Shifting Focus: Right-Wing Extremism in the Dutch Military
In 2019, it was reported that over the previous 5 years, 21 Dutch soldiers had been investigated by the Military Intelligence and Security Service (MIVD) due to suspicions of them being radicalized. Most of these cases concerned right-wing extremism (RWE), and not Jihadism or Salafism, which is where the focus within the military mostly lied during this time. While RWE is not a new phenomenon, the last couple of years have seen a shift in focus from Jihadism and Salafism to RWE within the Dutch military.
The General Intelligence and Security Service (AIVD) of the Netherlands has observed a revival of RWE ideology in the Netherlands since 2014. Also, in several other EU and NATO Member States, far-right violence has increased. This includes the United States, Canada and various Western European countries. According to the State of Hate report from 2021, created by European advocacy groups, there is a growing threat of far-right terrorism across the continent, as numbers show that right-wing terrorist attacks have increased over the years. This is accompanied, more broadly, by a rise in popularity of right-wing populist parties in Western Europe.
Yet, within the wider discourse on radicalism in the Netherlands, Jihadism has been singled out as a threat. The focus on Jihadism has had a trickle-down effect on the armed forces, specifically on their recruitment and screening processes, illustrated by, for example, motions to explicitly prohibit Salafism within the military. The National Coordinator for Security and Counterterrorism (NCTV) has concluded that the disregarding of RWE due to the emphasis on Jihadism can be justified as Jihadism posed a more prominent threat within the Netherlands.
However, the AIVD report which indicates a revival of RWE has garnered the attention of the government, which stated in a 2018 response to this report that it would start putting efforts towards countering specifically the threat posed by RWE. This renewed attention has started to shift the focus on extremism within the armed forces as well. The cabinet has posed questions to the MIVD as recently as February 2021 about the threat of this ideology within the military. While in 2019 the MIVD reported to have found no indications of RWE networks within the armed forces, it had established that investigations into RWE have intensified and remain a priority for 2021. Finally, in the 2020 MIVD report RWE is explicitly mentioned as an area of concern, while there is no explicit mention of Jihadism of Salafism. This differentiates the 2020 report from those of previous years, which further indicates a shift in focus away from Jihadism and Salafism and towards RWE as a possible threat within the armed forces.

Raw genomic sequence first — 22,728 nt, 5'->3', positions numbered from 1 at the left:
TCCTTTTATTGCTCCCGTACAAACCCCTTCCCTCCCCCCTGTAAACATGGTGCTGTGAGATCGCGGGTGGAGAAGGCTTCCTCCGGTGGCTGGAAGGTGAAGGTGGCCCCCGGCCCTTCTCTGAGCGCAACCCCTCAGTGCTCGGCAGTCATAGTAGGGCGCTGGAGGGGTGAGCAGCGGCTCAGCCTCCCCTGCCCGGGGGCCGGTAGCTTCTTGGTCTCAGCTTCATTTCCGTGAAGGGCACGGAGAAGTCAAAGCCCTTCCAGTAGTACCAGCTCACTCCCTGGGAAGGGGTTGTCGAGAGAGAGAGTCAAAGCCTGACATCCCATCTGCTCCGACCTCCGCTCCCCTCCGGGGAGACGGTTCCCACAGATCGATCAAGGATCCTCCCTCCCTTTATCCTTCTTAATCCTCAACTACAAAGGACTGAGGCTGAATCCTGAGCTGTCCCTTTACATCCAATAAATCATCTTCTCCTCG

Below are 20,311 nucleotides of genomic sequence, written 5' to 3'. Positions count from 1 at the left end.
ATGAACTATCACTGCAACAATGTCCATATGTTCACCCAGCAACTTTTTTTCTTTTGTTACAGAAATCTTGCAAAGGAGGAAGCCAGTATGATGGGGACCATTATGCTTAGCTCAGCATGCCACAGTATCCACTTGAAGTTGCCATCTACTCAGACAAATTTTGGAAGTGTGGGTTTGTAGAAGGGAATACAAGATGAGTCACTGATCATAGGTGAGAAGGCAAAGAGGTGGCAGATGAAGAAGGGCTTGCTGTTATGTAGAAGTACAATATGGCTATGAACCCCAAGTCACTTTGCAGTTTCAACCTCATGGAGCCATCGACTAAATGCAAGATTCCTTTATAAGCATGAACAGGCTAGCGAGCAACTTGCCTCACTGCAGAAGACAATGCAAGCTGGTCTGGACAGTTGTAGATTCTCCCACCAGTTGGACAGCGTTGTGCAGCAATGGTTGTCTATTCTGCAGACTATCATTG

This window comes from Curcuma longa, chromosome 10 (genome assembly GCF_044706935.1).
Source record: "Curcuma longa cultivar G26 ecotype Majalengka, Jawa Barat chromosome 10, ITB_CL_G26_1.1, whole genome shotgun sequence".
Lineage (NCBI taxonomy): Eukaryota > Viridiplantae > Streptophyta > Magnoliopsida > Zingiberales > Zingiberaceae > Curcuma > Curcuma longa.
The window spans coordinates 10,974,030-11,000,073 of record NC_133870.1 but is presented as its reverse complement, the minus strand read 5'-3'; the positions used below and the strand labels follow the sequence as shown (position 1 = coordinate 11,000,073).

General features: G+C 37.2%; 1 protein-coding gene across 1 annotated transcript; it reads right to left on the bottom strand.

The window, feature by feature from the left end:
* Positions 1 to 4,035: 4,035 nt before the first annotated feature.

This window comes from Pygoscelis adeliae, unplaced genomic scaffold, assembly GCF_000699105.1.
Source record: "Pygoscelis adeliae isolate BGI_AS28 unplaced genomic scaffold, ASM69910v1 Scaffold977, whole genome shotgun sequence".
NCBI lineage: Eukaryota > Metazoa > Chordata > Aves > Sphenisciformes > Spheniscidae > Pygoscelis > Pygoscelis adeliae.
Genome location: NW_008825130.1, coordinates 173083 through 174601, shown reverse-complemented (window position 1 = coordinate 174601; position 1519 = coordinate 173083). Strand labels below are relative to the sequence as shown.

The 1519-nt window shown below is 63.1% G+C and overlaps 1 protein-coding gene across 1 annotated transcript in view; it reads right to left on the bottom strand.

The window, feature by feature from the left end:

This shift in focus within the armed forces is relevant with regard to the mechanisms in place which aim to counter the threat of radicalization accurately and effectively. These safeguards consist, amongst others, of pre-service screening and reporting mechanisms. The MIVD found that RWE can undermine the internal safety within the armed forces, due to, for example, discrimination of personnel, which in turn puts the hierarchical structure and internal dynamics under pressure. There is no contention on whether radicalism and extremism form a threat, which is reflected in the emphasis that no form of radicalization is welcome within the military. However, an increased focus on a particularly threatening ideology might influence the suitability of the safeguards in place. Does this, for example, mean that RWE as a threat has been slipping through the cracks?
This question can potentially be answered through a comparative analysis of the responses of other NATO countries to extremism within their military due to the similar revival of RWE. In Germany, perhaps unsurprisingly for historical reasons, there is a clear focus on preventing and countering right-wing extremism within the armed forces. German authorities are, for example, attempting to put the German political party, Alternative for Germany, under surveillance due to extremism. Roughly 6% of this party’s members are career soldiers. Additionally, in 2017 an entire special forces company was disbanded due to right extremism.
In France, by contrast, the focus still lies mostly on countering and preventing Jihadism within the military. However, this does not necessarily mean that right-extremism does not exist in the French armed forces. The United Kingdom’s approach to terrorism seems to be the most similar to that of the Netherlands. In the UK, the focus on RWE has also increased over the past couple of years though the focus remains largely on Jihadism. One could question whether a similar shift in the military might occur across NATO countries, due to the increasing support of RWE ideologies.
While for the Netherlands it can be observed that there already is an increased focus on RWE within the military, it is not a new phenomenon as indicated by the several incidents before this shift in focus away from Jihadism and Salafism. The renewed focus might therefore be a result of the increasing threat of RWE within the Netherlands, instead of it being an indicator of a new threat within the armed forces. The question that remains is to which extent the current safeguards against radicalization already in place are suitable to detect and address also instances of RWE, or whether they will need to be adapted and possibly strengthened.
The research for this publication is partly funded by the Network for Research on Hateful Conduct and Right-Wing Extremism in the CAF initiative “Comparative analysis of NATO member states’ national approaches to combating extremism within their ranks.” All opinions are exclusively those of the authors.